Sunday, February 13, 2011

7 Practical Ways of Preparation for Quitting Smoking for Nicotine Addicts

Nicotine addiction is powerful, and smoking cessation involves a lot of work for most people. It is not easy to do, but if you decided, you can do that right, minimizing the potential psychological and physical discomfort. Be confident that you can quit smoking successfully, and the good news is that thousands of people do just that every year. They've found their way out of the prison of nicotine addiction. And most of them thought, just as you do, that they couldn't quit.

  1. Involving family, friends, and specialists
  • Bet a friend you can quit on your target date. Put your cigarette money aside for every day, and forfeit it if you smoke. But if you do smoke, DON'T GIVE UP. Simply strengthen your resolve and try again.
  • Ask your spouse or a friend to quit with you.
  • Ask your family and friends to support your decision to quit.  Ask them to be completely supportive and non-judgmental. Let them know ahead of time that you will probably be irritable and even irrational while you withdraw from your smoking habit.
  • Find another smoker who is trying to quit, and help each other with positive words and by lending an ear when quitting becomes difficult. Visit this Bulletin Board and this Chat Room
    to find a "quit buddy."
  • Talk with your doctor about quitting. Support and guidance from a physician is a proven way to better your chances to quit.

  1. Switch brands
  • Switch to a brand you find distasteful.
  • Change to a brand that's low in tar and nicotine a couple of weeks before your target date. This will help change your smoking behavior. However, DO NOT smoke more cigarettes, inhale them more often or more deeply, or place your fingertips over the holes in the filters. All of these will increase your nicotine intake, and the idea is to get your body used to functioning without nicotine.

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  1. Cut down the number of cigarettes you smoke
  • Smoke only half of each cigarette.
  • Each day, postpone lighting your first cigarette 1 hour.
  • Decide you'll smoke only during odd or even hours of the day.
  • Decide beforehand how many cigarettes you'll smoke during the day. For each additional cigarette, give a dollar to your favorite charity.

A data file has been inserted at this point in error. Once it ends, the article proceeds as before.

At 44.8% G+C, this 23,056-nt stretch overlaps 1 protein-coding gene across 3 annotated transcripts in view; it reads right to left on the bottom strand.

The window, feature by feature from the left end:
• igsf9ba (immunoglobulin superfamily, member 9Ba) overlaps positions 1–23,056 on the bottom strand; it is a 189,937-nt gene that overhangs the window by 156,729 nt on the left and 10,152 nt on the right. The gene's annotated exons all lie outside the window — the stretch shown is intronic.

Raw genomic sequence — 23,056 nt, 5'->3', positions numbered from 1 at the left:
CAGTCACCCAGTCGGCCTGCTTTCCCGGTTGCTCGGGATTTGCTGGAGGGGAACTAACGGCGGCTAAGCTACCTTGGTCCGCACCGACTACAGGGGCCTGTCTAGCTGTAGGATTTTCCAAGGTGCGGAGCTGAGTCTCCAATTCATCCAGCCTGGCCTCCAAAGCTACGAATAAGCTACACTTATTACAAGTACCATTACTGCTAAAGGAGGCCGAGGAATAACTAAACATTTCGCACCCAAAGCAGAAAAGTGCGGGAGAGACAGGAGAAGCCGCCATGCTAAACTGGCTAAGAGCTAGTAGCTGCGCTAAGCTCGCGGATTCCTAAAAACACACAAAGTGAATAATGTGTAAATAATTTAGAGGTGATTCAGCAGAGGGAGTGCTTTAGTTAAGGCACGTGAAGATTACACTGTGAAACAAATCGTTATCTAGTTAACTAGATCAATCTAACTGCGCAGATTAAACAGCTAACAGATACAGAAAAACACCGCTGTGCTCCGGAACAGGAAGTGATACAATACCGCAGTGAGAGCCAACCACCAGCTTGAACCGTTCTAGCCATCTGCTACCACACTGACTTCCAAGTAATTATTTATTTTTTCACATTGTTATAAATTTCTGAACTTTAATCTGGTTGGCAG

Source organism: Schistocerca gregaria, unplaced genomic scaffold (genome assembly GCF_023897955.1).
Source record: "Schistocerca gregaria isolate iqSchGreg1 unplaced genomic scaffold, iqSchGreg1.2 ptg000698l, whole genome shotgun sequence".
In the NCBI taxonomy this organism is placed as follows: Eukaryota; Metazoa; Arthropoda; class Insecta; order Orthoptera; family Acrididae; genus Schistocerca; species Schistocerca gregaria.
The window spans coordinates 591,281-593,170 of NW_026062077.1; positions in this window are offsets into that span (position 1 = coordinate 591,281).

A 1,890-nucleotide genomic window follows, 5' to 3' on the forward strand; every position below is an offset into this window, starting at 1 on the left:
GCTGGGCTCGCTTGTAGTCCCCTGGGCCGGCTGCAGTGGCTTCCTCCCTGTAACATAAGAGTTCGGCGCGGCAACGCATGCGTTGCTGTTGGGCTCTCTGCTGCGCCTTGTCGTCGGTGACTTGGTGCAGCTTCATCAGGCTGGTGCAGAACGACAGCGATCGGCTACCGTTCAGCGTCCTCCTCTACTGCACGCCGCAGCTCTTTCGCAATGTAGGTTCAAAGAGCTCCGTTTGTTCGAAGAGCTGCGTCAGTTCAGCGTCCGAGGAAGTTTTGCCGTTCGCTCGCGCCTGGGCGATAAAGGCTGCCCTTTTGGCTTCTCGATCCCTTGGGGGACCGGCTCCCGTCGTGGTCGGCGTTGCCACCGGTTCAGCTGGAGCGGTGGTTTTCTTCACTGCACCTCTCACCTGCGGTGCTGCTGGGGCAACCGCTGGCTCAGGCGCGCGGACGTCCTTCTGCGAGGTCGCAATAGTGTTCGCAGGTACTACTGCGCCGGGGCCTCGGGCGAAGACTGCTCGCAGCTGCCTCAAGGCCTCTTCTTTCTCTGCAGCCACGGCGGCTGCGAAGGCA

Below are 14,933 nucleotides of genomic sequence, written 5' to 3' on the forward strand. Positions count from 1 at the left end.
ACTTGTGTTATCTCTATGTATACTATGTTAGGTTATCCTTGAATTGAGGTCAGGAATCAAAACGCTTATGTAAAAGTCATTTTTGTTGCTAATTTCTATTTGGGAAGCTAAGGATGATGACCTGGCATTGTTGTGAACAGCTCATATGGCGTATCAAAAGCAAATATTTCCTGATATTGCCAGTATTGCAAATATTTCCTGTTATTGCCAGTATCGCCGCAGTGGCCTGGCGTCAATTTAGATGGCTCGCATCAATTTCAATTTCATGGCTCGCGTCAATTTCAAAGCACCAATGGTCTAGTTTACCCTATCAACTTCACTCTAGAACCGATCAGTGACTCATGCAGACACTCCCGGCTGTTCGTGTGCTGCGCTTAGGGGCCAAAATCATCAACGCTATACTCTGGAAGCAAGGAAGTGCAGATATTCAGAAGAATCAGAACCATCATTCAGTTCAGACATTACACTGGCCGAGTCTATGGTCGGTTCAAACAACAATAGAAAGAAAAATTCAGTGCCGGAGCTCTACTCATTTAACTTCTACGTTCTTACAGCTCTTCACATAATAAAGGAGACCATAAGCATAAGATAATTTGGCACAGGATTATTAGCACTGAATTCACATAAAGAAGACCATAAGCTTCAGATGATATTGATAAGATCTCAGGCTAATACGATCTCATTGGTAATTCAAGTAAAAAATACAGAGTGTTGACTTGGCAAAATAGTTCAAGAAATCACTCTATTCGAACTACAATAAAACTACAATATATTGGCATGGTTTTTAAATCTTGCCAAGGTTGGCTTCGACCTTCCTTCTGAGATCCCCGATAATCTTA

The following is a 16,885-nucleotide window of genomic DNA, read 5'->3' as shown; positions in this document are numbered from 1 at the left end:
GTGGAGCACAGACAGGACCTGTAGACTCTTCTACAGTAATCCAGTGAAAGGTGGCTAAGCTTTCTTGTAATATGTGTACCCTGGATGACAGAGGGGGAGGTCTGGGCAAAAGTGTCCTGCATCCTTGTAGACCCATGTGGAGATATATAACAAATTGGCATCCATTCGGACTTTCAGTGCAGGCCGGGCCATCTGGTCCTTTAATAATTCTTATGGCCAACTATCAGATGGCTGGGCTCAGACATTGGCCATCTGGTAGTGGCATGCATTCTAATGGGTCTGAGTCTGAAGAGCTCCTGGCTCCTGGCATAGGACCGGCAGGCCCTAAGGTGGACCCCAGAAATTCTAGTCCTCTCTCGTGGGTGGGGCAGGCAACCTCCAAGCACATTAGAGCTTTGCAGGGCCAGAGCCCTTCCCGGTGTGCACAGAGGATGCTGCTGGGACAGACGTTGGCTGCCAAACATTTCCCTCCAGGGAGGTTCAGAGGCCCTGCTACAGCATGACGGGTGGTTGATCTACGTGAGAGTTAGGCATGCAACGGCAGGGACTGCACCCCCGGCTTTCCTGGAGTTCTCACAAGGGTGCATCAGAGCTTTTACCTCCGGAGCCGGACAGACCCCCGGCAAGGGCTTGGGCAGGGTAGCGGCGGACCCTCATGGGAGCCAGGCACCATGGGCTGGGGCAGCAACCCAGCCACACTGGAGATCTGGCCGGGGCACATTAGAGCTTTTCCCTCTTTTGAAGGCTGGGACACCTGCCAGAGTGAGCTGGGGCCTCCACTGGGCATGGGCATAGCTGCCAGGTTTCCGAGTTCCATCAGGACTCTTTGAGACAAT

• Change your eating habits to help you cut down. For example, drink milk, which many people consider incompatible with smoking. End meals or snacks with something that won't lead to a cigarette.
  • Reach for a glass of juice instead of a cigarette for a "pick-me-up." Or keep tasty and healthy snacks to replace the urge of cigarette.
  • Go to public places and restaurants where smoking is prohibited or restricted.
  • Remember: Cutting down can help you quit, but it's not a substitute for quitting. If you're down to about seven cigarettes a day, it's time to set your target date and get ready to stick to it.

  1. Don't Smoke "Automatically"
  • Smoke only those cigarettes you really want. Catch yourself before you light up a cigarette out of pure habit.
  • Don't empty your ashtrays. This will remind you of how many cigarettes you've smoked each day, and the sight and smell of stale butts will be very unpleasant.

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  • Make yourself aware of each cigarette by using the opposite hand or putting cigarettes in an unfamiliar location or a different pocket to break the automatic reach.
  • If you light up many times during the day without even thinking about it, try to look in a mirror each time you put a match to your cigarette - you may decide you don't need it.

  1. Make smoking inconvenient
  • Stop buying cigarettes by the carton. Wait until one pack is empty before you buy another.
  • Stop carrying cigarettes with you at home and at work. Make them difficult to get to.
  • If you regularly smoke at home, in your office near computer, or in living room watching TV, make an elaborate cleaning and deodorizing effort and make a rule you never smoke there again. If you used to smoke in the car, stop it, empty your ashtray and clean your car. If you still need a cigarette, smoke outdoors.

  1. Make smoking unpleasant
  • Smoke only under circumstances that aren't especially pleasurable for you. If you like to smoke with others, smoke alone. Turn your chair toward an empty corner and focus only on the cigarette you are smoking and its many negative effects.
  • Collect all you cigarette butts in one large glass container as a visual reminder of the filth smoking represents.

  1. Begin intense exercise program
  • Begin an exercise program. Exercise is simply incompatible with smoking. Exercise relieves stress and helps your body recover from years of damage from cigarettes. If necessary, start slow, with a short walk once or twice per day. Build up to 30 to 40 minutes of rigorous activity, 3 or 4 times per week. Consult your physician before beginning any exercise program.
  • Do some deep breathing each day for 3 to 5 minutes. Breathe in through your nose very slowly, hold the breath for a few seconds, and exhale very slowly through your mouth. Try doing your breathing with your eyes closed.

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